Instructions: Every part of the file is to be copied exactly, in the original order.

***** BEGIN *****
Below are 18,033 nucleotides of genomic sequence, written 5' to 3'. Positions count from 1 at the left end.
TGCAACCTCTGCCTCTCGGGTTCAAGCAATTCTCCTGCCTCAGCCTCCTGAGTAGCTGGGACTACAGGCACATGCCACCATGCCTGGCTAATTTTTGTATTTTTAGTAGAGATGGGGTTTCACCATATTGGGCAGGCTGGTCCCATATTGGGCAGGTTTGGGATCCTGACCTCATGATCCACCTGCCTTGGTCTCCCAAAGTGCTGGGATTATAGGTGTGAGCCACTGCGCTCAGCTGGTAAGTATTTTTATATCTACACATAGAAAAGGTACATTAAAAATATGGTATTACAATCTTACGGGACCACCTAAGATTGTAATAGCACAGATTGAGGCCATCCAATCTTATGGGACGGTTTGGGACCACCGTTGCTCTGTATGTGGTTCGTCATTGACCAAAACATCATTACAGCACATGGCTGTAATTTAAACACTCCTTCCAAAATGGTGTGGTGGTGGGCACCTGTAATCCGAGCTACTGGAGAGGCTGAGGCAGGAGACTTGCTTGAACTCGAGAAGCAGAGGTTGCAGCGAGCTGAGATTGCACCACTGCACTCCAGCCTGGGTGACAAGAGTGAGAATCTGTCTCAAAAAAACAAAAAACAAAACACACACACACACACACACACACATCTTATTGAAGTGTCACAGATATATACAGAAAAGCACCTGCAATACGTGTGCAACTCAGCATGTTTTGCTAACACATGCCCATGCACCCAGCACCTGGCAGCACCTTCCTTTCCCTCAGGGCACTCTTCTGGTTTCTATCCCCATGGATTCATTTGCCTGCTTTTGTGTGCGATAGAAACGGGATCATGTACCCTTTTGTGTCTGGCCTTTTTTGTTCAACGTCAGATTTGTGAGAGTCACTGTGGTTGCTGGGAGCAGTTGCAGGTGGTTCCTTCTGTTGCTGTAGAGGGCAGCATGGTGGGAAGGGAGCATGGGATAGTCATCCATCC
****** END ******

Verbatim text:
Below are 18,033 nucleotides of genomic sequence, written 5' to 3'. Positions count from 1 at the left end.
TGCAACCTCTGCCTCTCGGGTTCAAGCAATTCTCCTGCCTCAGCCTCCTGAGTAGCTGGGACTACAGGCACATGCCACCATGCCTGGCTAATTTTTGTATTTTTAGTAGAGATGGGGTTTCACCATATTGGGCAGGCTGGTCCCATATTGGGCAGGTTTGGGATCCTGACCTCATGATCCACCTGCCTTGGTCTCCCAAAGTGCTGGGATTATAGGTGTGAGCCACTGCGCTCAGCTGGTAAGTATTTTTATATCTACACATAGAAAAGGTACATTAAAAATATGGTATTACAATCTTACGGGACCACCTAAGATTGTAATAGCACAGATTGAGGCCATCCAATCTTATGGGACGGTTTGGGACCACCGTTGCTCTGTATGTGGTTCGTCATTGACCAAAACATCATTACAGCACATGGCTGTAATTTAAACACTCCTTCCAAAATGGTGTGGTGGTGGGCACCTGTAATCCGAGCTACTGGAGAGGCTGAGGCAGGAGACTTGCTTGAACTCGAGAAGCAGAGGTTGCAGCGAGCTGAGATTGCACCACTGCACTCCAGCCTGGGTGACAAGAGTGAGAATCTGTCTCAAAAAAACAAAAAACAAAACACACACACACACACACACACACATCTTATTGAAGTGTCACAGATATATACAGAAAAGCACCTGCAATACGTGTGCAACTCAGCATGTTTTGCTAACACATGCCCATGCACCCAGCACCTGGCAGCACCTTCCTTTCCCTCAGGGCACTCTTCTGGTTTCTATCCCCATGGATTCATTTGCCTGCTTTTGTGTGCGATAGAAACGGGATCATGTACCCTTTTGTGTCTGGCCTTTTTTGTTCAACGTCAGATTTGTGAGAGTCACTGTGGTTGCTGGGAGCAGTTGCAGGTGGTTCCTTCTGTTGCTGTAGAGGGCAGCATGGTGGGAAGGGAGCATGGGATAGTCATCCATCC